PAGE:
Also, The Commission into Child Abuses, said that the Irish Catholic Church was obsessed with secrecy and lying to avoid any scandal, to protected all abusers and their reputations at all costs. Hundreds of crimes against children from the 1960s to the 1990s were not reported while the Irish police treated the Clergy as though they were above the law. In a three-year inquiry, the Commission which was Inquiring into the Dublin Archdioceses, uncovered a sickening tactic of ''don't ask, don't tell'' the burning and destroying of, all official documents, the Commission was looking for. Direct obstruction by the Irish Catholic Church, hiding wanted pedophilic Priests into other parishes both in Ireland and the United States of America, while vilifying and shaming the child victims, both in their communities and throughout Ireland. Finally The Commission into Child Abuse said that - ‘'The structures and rules of the Irish Catholic Church actively facilitated that cover-up.
Archbishop McQuaid was the Catholic Primate of Ireland and Archbishop of Dublin at the time. He was known for his unusual amount of influence he had over successive Irish Governments and the Irish Police. McQuaid was also guilty of "having given the order to his Religious Orders, who behaved like the gestapo, to take children away from their unwed mothers, or what McQuaid called, unsuitable mothers, or parents. The stolen Children to be either sold through adoption for money or the child put into a Catholic State Institutions as work and sex slaves, for the imaginary sins of their Mothers, but really, Archbishop McQuaid should always be regarded no better than a reckless criminal.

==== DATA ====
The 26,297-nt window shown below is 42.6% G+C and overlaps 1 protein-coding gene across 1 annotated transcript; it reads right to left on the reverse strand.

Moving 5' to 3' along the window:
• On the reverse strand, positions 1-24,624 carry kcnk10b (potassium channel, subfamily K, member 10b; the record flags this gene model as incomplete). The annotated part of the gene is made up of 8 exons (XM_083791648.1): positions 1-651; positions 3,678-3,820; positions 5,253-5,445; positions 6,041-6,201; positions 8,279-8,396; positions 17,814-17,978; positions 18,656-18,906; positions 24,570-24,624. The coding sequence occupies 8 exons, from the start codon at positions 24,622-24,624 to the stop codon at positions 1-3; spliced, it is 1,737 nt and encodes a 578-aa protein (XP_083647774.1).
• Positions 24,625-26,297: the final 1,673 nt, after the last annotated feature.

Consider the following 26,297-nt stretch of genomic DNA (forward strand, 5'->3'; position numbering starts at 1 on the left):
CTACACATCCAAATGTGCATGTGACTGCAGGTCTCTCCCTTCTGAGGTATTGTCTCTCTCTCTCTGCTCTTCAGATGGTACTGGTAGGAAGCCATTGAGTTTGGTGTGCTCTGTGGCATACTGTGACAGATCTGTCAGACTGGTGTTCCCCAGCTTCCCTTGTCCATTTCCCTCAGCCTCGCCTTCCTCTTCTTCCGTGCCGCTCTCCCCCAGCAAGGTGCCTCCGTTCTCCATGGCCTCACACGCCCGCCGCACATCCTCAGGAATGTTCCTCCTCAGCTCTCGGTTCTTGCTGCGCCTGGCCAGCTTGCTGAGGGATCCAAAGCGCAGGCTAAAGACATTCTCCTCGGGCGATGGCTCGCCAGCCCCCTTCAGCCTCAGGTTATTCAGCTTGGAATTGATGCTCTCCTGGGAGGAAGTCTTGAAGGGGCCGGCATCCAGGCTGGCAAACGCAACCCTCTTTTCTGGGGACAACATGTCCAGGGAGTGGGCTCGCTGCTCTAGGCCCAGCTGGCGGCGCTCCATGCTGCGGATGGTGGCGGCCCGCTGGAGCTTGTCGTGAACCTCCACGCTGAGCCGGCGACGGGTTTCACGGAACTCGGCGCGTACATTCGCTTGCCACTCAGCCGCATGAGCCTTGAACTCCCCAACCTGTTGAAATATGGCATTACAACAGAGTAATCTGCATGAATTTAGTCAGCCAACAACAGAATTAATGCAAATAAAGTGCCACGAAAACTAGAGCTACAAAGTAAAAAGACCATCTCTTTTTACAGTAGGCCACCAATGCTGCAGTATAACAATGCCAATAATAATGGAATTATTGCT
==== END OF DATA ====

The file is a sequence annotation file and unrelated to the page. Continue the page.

The powerful Irish Catholic Church’s response to all such accusations of sexual abuse is and was to issue a blanket denial, admit to nothing was the church’s creed. What is known for certain from many historical sources today is that the powerful Irish Catholic Church had a secret agreement with both the Irish Government and the Irish Police. Éamon de Valera admired the authoritarian tendencies in Archbishop McQuaid. The secret agreement made, was the Irish Government would not interfere in any of the Irish Catholic Church’s businesses, or Catholic doctrine, to include total control of all the schools, and give a free hand and total control of all the state run Institutional Schools, Orphanages, and Magdalene Laundries, throughout Ireland, with the Irish State paying all the Irish Catholic Church’s bills, with both lands and money.